[0068] In action 108, proxy server 27 verifies that the unique ID corresponds to the client's pre-established TCP connection established in action 96 (FIG. 7). In action 110, if the caller program on recipient's computer 11 has no established connection to proxy server 27, which corresponds to the unique ID, the communication is not established (action 112). In this example, the client program on recipient's computer 11 has previously established a connection (action 96, FIG. 7). Accordingly, in action 114, proxy server 27 uses the unique ID contained in the call set up control message to establish a communication with caller's pre-established TCP connection. The call set up control message from the caller program on caller's computer 37 is relayed to the client program on recipient's computer 11 over the pre-established TCP connection.

[0069] In action 116, all protocols between the caller program on caller's computer 37 and the client program on recipient's computer 11 are relayed through proxy server 27.

[0070]FIG. 9 shows a flow diagram of an exemplary embodiment of a communication 120 between a client program on client's computer 11 and a caller program on caller's computer 37 in network 40 (FIG. 6). With reference now to FIG. 6 and FIG. 9, as an initial action 121, the client program on client's computer 11 transmits a UDP packet to firewall-detect server 36 to determine if client's computer 11 is behind firewall 5. All communications between the client program and firewall-detect server 36 can be over an arbitrary UDP connection. Because clients' computer 11 is behind firewall 15 in this example, the client program will not receive a response from firewall-detect server 36.

[0071] In flow 122, the client program registers status information, which is information that enables registrar server 29 to receive a call request from the caller program outside of firewall 15. For example, the registration information can include, but is not limited to, whether or not the client's computer is behind firewall 15, whether or not the client is on-line at the present time, the transport address of proxy 27, and the unique ID.

[0072] After registering, in flow 124, the client program on client's computer 11 establishes a TCP connection (hereinafter referred to as TCP connection “1”) to proxy server 27. All communications between the client program on client's computer 11 and proxy server 27 are over TCP connection “1”.

[0073] In flow 126, the caller program on caller's computer 37 informs registrar server 29 that the caller program on caller's computer 37 intends to initiate a communication connection to the client program on client's computer 11. Registrar server 29 verifies that the client program is behind a firewall. Once verified, registrar server 29 verifies that the client program has established TCP connection “1” to proxy server 27. If no connection was made, no communication between the caller program and the client program is established. If TCP connection “1” has been established, in flow 128, registrar server 29 transmits the client's status information, such as the transport address of proxy 27 and the unique ID that corresponds to TCP connection “1” to the caller program on caller's computer 11.

[0074] In flow 130, a TCP connection (hereinafter referred to as TCP connection “2”) is established between the caller program on caller's computer 37 and proxy server 27. All communications between the caller program on caller's computer 37 and proxy server 27 are over TCP connection “2”. The caller program on caller's computer 37 sends a Call Setup Control message to proxy server 27 using TCP connection “2”, which can include, for example, a transport address for caller's computer 37, and the client's unique ID. Proxy server 27 verifies that the unique ID corresponds to the client's TCP connection “1”.

[0075] If a match is found, in flow 132, the call set up control message is “passed over” or relayed from proxy 27 to the client program on client's computer 11. The call set up control message informs the client program that the caller program is making an attempt to establish a communication connection and that the client program on the client's computer 37 should expect to receive further data over TCP connection “1” established in flow 124.

[0076] In flow 134 a, a responsive call set up control message and other data, for example, are transmitted between client's computer 11 and proxy server 27 over TCP connection “1”. In flow 134 b, the responsive call set up control message and other data can then be transmitted between proxy server 27 and the caller program on caller's computer 37 over TCP connection “2”.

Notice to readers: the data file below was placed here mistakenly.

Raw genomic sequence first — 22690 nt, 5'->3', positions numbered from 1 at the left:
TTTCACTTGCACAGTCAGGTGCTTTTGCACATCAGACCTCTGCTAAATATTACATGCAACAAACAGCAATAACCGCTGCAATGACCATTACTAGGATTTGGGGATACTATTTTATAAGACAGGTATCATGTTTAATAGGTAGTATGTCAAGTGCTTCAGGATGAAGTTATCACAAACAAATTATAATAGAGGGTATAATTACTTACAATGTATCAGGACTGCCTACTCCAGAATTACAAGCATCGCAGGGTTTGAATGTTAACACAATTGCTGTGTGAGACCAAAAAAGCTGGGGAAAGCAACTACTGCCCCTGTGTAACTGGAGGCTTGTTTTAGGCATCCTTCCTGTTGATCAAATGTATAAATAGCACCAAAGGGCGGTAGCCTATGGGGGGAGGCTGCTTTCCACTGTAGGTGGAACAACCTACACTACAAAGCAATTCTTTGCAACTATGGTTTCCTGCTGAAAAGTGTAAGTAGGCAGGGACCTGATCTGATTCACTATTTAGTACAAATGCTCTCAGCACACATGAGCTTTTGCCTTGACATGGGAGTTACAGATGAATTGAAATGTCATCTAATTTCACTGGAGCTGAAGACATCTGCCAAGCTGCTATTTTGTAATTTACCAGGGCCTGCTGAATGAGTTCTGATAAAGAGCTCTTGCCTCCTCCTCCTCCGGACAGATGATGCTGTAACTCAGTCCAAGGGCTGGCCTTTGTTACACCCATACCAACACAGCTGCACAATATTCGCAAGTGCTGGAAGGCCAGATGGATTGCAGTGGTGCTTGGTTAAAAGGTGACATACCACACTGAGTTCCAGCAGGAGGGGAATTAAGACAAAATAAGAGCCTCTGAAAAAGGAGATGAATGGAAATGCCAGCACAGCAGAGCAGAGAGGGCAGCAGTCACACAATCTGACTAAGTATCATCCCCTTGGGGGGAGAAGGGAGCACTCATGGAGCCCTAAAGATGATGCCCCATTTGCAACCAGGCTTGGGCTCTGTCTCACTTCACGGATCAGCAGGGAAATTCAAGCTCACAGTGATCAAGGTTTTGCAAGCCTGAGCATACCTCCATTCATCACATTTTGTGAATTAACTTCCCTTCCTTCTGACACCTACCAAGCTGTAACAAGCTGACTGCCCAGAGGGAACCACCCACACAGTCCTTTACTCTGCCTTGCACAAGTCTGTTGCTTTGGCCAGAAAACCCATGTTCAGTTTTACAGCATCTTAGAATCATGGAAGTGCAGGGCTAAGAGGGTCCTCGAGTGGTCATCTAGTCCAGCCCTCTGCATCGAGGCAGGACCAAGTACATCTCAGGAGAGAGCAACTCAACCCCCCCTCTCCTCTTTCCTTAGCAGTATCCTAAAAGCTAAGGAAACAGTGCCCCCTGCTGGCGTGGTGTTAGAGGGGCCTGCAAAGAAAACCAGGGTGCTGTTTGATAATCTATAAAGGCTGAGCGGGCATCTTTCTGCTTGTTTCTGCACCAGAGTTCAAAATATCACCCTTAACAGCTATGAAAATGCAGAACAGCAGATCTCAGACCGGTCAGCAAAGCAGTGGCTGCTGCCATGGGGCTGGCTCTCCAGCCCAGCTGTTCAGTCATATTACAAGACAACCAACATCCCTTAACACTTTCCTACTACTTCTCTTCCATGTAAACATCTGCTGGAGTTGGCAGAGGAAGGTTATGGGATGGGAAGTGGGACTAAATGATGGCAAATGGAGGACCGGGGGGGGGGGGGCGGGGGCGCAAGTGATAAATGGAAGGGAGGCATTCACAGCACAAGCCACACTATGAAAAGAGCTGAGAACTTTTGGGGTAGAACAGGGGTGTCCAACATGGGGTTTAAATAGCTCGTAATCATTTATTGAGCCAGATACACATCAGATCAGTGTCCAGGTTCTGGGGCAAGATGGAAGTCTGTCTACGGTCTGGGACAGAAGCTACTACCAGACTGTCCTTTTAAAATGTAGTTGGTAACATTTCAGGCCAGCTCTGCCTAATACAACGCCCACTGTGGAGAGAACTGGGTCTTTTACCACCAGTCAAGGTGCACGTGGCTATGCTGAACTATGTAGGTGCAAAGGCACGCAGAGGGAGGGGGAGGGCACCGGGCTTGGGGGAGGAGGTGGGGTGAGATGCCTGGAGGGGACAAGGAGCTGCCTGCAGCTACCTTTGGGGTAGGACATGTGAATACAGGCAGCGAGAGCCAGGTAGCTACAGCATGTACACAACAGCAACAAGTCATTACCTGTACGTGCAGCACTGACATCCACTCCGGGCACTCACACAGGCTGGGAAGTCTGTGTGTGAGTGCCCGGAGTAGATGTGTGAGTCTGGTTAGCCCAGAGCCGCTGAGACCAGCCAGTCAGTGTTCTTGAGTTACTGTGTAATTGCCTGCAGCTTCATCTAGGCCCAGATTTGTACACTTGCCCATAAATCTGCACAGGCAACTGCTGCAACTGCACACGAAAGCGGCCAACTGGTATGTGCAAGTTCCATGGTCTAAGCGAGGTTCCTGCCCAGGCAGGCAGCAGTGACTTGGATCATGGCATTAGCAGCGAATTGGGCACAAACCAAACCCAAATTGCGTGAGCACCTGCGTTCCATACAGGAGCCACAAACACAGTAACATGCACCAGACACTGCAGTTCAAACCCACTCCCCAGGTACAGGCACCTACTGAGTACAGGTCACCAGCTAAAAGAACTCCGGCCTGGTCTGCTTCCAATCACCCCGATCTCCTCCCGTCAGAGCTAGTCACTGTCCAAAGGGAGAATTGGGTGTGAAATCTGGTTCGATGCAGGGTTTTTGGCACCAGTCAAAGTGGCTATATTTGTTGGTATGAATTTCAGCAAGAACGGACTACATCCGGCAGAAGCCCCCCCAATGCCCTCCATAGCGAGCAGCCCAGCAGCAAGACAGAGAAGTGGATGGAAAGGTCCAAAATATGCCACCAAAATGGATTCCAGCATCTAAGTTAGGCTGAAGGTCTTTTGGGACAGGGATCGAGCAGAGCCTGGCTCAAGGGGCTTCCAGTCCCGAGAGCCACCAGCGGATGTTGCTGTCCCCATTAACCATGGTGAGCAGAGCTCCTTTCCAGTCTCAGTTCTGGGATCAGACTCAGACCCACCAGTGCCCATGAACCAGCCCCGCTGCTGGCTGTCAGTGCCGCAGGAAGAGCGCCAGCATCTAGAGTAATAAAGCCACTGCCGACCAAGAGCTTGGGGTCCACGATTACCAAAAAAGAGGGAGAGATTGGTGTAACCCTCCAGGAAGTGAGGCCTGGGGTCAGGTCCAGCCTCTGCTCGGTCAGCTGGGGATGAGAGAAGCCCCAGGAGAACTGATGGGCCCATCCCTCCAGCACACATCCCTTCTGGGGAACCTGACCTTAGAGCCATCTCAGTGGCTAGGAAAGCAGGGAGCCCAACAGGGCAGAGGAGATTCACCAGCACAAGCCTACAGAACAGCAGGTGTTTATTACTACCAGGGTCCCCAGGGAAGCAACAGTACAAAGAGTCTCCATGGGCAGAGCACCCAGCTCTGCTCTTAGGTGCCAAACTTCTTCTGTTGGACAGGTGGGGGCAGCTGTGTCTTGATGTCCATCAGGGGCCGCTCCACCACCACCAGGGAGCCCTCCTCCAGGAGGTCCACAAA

[0077] In flow 134 c, a relevant call set up control message and other data can be transmitted between the caller program on caller's computer 37 and proxy server 27 over TCP connection “2”. In flow 134 d, the call set up control message and other data can be transmitted between proxy server 27 and the client program on client's computer 11 over TCP connection “1”.

[0078] In flow 136, the caller program informs proxy server 27 that the user on computer 37 decides to terminate the communication.

[0079] One of ordinary skill in the art will appreciate that the sequence of events in the flow diagram of FIG. 9 can be re-arranged without detracting from the merits of the invention.

[0080] While specific embodiments of this invention have been described, it is to be understood that these embodiments are illustrative and not limiting. Many additional embodiments that are within the broad principles of this invention will be apparent to persons skilled in the art. Further, the invention is applicable to any type of network, including those not linked to the Internet.

BRIEF DESCRIPTION OF THE DRAWINGS

[0012]FIG. 1A shows a schematic diagram of a typical network;

[0013]FIG. 1B shows a schematic diagram of a typical network including a firewall;

[0014]FIG. 2 shows a schematic diagram of a network in accordance with an embodiment of the invention;

[0015]FIG. 3 shows a method for transmitting data to a computer within a secure network in one embodiment;

[0016]FIG. 4 shows a method for transmitting data to a computer within a secure network in another embodiment;

[0017]FIG. 5 shows a flow diagram of a VoIP telephone call in one embodiment;

[0018]FIG. 6 shows a schematic diagram of a network in accordance with another embodiment of the invention;

[0019]FIG. 7 shows a method for establishing a communication connection with a computer within a secure network in one embodiment;

[0020]FIG. 8 shows a method for transmitting data to a computer within a secure network in another embodiment; and

[0021]FIG. 9 shows a flow diagram of a communication in one embodiment.

[0022] The use of the same reference symbol in different figures indicates the same or identical elements.

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Classifications
U.S. Classification726/12
International ClassificationH04L29/06
Cooperative ClassificationH04L63/0281, H04L63/029
European ClassificationH04L63/02D, H04L63/02E
Legal Events
DateCodeEventDescription
Apr 15, 2002ASAssignment
Owner name: DIALPAD ACQUISITION CORPORATION, CALIFORNIA
Free format text: ASSIGNMENT OF ASSIGNORS INTEREST;ASSIGNOR:DIALPAD COMMUNICATIONS, INC.;REEL/FRAME:012824/0425
Effective date: 20020328
Apr 9, 2001ASAssignment
Owner name: DIALPAD COMMUNICATIONS, INC., CALIFORNIA
Free format text: CHANGE OF NAME;ASSIGNOR:DIALPAD.COM, INC.;REEL/FRAME:011697/0335
Effective date: 20010119
Jan 12, 2001ASAssignment
Owner name: DIALPAD.COM, A CALIFORNIA CORPORATION, CALIFORNIA
Free format text: ASSIGNMENT OF ASSIGNORS INTEREST;ASSIGNORS:HONG, HYUNGKEUN;CHO, WONGYU;REEL/FRAME:011480/0324
Effective date: 20010112